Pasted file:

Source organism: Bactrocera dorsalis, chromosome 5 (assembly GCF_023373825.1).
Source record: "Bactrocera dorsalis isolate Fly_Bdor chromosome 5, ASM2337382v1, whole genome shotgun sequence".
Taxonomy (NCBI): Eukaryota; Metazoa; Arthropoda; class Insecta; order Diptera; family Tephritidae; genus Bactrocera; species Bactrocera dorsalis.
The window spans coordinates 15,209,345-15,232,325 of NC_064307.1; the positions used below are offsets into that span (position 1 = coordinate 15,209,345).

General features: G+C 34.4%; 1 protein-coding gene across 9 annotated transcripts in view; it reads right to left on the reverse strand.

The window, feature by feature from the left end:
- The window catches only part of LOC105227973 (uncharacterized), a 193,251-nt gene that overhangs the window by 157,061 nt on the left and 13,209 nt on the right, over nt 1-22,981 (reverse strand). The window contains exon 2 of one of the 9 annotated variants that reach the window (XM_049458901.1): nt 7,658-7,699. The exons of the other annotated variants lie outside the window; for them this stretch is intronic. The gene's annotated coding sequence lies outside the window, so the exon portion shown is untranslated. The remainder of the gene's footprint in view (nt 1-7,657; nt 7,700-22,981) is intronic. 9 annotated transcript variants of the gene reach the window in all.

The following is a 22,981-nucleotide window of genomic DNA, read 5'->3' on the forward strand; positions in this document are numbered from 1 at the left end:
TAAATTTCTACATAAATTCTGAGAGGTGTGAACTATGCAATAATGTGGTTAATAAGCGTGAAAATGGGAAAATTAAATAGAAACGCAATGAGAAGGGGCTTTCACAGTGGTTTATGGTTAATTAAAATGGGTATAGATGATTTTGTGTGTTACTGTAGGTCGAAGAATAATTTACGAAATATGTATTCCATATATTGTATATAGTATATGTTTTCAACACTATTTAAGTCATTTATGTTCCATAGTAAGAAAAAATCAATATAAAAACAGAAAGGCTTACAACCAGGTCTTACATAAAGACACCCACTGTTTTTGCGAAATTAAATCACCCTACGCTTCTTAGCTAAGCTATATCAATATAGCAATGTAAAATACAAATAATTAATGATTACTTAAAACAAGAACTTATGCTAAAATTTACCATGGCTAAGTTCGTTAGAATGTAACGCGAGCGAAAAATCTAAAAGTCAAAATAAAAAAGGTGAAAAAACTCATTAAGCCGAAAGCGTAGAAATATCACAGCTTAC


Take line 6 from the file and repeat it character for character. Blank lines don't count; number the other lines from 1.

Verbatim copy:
The window, feature by feature from the left end: